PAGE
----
Germ Cell, Neuroendocrine, and Carcinoid tumors are rare forms of cancer that develop from specialized cells in various areas of the body.

As mentioned previously, genetic mutations of cellular DNA change the growth and multiplication patterns of cells resulting in rapid growth and division that cannot be controlled. These changes can occur before birth (are inherited) or occur after birth due to external factors, listed below. When cancer is genetically inherited, 50% of inheriting offspring will acquire the gene, but for unknown reasons many of those patients will never have clinical evidence of cancer. Over time, however, the risk of developing cancer increases significantly.

Besides the genetic inheritance of cancer genes, external factors can cause cancer as well. Viruses such as Human Papilloma Virus (HPV) and Hepatitis B and C viruses are known to cause cancer of the cervix and liver. Epstein-Barr virus disease and Kaposi’s sarcoma are other examples. Bacteria such as Helicobacter pylori are associated with B-cell lymphoma of the stomach. Environmental factors such as tobacco, diet, air pollution, alcohol abuse, asbestos, industrial pollutants, ultraviolet radiation, and hormones all have significant roles in causing various cancers. These factors have an ever-increasing relevance in our society and in the occurrence of cancer.

Malignant cancers metastasize. That means by several mechanisms, cancer cells spread to other tissues or organs. They spread locally (in their current location) by growing larger, damaging the nearby normal tissue. Then, as the tumor enlarges, cancer cells mechanically invade adjacent tissues, organs, blood vessels, or lymph channels. When cancer cells invade blood vessels (hematogenous dissemination) and lymphatic channels (lymphogenous dissemination), they are transported to other areas of the body causing metastatic lesions (tumor growths) to develop in the tissues or organs where they end up.The presence of “Distant metastases” is a very bad prognostic factor. The lungs, liver, brain, and bones are common sites of distant metastases.

Because cancer is such a complex disorder, to establish consistency among treating physicians, to understand the severity of the individual disease, and to determine prognosis, cancer staging criteria have been developed. Every type of cancer has its own set of staging criteria, but the basic criteria have two classifications. These are Staging Criteria and TNM Classification. These “stages” are determined by the pathologist and oncologist. In addition, the pathologist’s microscopic examination determines the “grade,” or degree, of malignancy of the specimen from its histologic appearance. Grade is also called “Differentiation.” The more differentiated the specimen is the less malignant it is. So a well-differentiated biopsy specimen has low malignant potential while a poorly differentiated, or undifferentiated specimen is highly malignant. The numbers 1-4 are used to grade malignancy, but more commonly the term differentiation is used. It is cellular “differentiation” that is responsible for some cancers progressing more rapidly than others from the same organ or tissue.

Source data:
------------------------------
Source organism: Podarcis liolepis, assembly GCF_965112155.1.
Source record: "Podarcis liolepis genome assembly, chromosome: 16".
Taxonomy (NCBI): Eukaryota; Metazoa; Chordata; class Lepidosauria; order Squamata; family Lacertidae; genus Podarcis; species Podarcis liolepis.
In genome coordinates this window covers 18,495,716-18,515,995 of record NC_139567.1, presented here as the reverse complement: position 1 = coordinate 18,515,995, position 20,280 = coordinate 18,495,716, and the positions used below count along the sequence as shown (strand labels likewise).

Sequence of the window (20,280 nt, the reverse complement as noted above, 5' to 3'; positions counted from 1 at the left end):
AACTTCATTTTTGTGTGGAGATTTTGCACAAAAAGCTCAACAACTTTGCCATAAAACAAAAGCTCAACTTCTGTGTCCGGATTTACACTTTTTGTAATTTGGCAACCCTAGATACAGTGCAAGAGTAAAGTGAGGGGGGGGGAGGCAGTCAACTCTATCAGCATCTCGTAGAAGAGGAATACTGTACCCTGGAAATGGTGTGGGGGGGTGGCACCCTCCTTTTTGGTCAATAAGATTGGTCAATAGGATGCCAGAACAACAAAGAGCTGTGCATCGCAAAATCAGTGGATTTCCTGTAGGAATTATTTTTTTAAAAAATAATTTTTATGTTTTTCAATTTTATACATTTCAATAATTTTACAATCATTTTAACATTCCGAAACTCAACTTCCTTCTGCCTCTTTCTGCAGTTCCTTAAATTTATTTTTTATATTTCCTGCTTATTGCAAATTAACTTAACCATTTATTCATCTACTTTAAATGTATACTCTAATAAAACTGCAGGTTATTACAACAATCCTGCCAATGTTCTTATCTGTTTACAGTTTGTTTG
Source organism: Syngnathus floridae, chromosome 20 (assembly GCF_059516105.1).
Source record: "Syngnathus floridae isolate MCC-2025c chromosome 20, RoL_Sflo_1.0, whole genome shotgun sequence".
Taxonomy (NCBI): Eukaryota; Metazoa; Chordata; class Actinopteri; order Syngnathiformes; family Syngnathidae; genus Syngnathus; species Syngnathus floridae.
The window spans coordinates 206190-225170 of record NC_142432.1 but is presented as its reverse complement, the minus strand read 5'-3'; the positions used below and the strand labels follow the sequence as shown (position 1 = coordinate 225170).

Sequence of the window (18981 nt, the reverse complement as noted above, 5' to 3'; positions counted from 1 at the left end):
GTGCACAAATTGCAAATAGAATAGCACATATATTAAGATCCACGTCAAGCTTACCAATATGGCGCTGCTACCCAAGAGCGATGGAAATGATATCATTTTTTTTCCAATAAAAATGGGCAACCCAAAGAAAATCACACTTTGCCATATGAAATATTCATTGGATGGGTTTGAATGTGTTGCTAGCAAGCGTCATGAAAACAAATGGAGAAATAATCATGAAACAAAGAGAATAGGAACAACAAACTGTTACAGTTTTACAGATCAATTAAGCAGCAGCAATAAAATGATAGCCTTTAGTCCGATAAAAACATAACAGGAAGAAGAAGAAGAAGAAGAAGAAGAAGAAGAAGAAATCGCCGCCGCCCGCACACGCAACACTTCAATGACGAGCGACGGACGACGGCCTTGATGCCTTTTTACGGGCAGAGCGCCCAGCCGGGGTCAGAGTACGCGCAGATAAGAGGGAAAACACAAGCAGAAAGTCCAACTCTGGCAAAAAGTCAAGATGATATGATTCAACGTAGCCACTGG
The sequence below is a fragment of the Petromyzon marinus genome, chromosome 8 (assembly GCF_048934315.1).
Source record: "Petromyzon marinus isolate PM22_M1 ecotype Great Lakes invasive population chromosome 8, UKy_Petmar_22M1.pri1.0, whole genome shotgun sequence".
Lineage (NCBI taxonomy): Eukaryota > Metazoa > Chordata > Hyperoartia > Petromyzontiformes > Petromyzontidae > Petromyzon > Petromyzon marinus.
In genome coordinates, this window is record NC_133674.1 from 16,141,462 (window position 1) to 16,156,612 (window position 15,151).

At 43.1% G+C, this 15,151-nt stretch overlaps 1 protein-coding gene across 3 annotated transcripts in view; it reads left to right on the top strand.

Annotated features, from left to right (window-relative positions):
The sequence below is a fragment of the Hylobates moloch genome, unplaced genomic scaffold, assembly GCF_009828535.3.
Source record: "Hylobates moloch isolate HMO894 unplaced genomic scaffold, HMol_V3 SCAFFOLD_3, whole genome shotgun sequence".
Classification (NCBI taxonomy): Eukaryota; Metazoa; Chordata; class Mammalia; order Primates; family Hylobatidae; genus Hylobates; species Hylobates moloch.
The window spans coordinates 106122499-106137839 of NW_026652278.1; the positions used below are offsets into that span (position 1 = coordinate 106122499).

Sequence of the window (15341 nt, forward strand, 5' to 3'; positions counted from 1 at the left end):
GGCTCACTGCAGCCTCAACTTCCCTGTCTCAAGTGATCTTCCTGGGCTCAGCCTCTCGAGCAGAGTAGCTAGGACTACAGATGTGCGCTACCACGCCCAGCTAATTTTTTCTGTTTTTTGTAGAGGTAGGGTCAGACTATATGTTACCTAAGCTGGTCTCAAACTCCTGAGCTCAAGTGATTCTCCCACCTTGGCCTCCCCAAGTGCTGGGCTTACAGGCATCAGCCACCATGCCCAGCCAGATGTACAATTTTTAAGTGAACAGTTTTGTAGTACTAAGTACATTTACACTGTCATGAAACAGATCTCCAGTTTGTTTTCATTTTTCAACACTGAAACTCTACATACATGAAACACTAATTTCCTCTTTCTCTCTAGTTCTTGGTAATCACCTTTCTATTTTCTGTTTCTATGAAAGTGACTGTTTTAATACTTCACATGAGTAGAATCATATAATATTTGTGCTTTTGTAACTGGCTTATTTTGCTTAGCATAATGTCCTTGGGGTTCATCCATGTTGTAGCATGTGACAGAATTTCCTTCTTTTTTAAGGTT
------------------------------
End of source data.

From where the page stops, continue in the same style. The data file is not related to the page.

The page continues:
The oncologist or cancer surgeon determines the TNM and Staging criteria. Stage criteria are:

Stage 0 is Carcinoma in situ-abnormal looking, pre-cancerous cells on the surface layer of the involved tissue without local extension.

Stage 1 cancer is confined to site of origin

Stage 2 cancer has spread within the site of origin-local extension

Stage 3 cancer has spread to adjacent tissues outside of site of origin or to regional lymph

nodes-local metastases.

Stage 4 cancer has spread to distant organs (lungs, liver, brain, etc.)-distant metastases.

TNM Criteria are far more complex, and numerous subclassifications exist. Basic understanding of the system is as follows:

T stands for Tumor. It designates the origin and size of the cancer. (TX, T0, T1,2,3,4)

N stands for Nodes and which ones and how many are invaded by cancer cells (NX, N0,


M stands for Metastases the presence or absence thereof. (MX, M0, M1)

As mentioned, each criterion is numbered based on criteria determined by surgery or imaging studies like PET scanning, CT scans, or MRI scans. An example of TNM staging would be T1N2M1 which means a small sized tumor has spread to a few nodes and to distant organs. Any lymph node involvement or distant metastasis carries a poor prognosis. This complicated classification may change due to changing circumstances in the patient. Patients are re-staged during each visit and after imaging results are obtained. So the score could change to T3N3M1, for example.

I hope this explanation and defining of cancer terms is of help to you. I also hope these terms are never associated with you or your loved ones. Cancer treatment has improved in recent decades and cure rates for many cancers have improved greatly. But breast, lung, pancreatic, brain, and ovarian cancers, and multiple myeloma and melanoma are still worrisome diagnoses. These cancers are particularly adept at defying early detection or have a propensity for recurrence and thus have poor prognoses. The best one can do is take advantage of every screening opportunity available and don’t fail to see your doctor on a regular basis.

The diagnosis of Cancer doesn’t have to be a death sentence, but unfortunately, it still has the potential to cause significant morbidity (unhealthy life) and mortality (death). We can only hope researchers find the treatment that reverses the factors causing cancer.

References: Neoplasia neoplasms

Related Articles

Leave a Reply

Your email address will not be published. Required fields are marked *

This site uses Akismet to reduce spam. Learn how your comment data is processed.

Check Also
Back to top button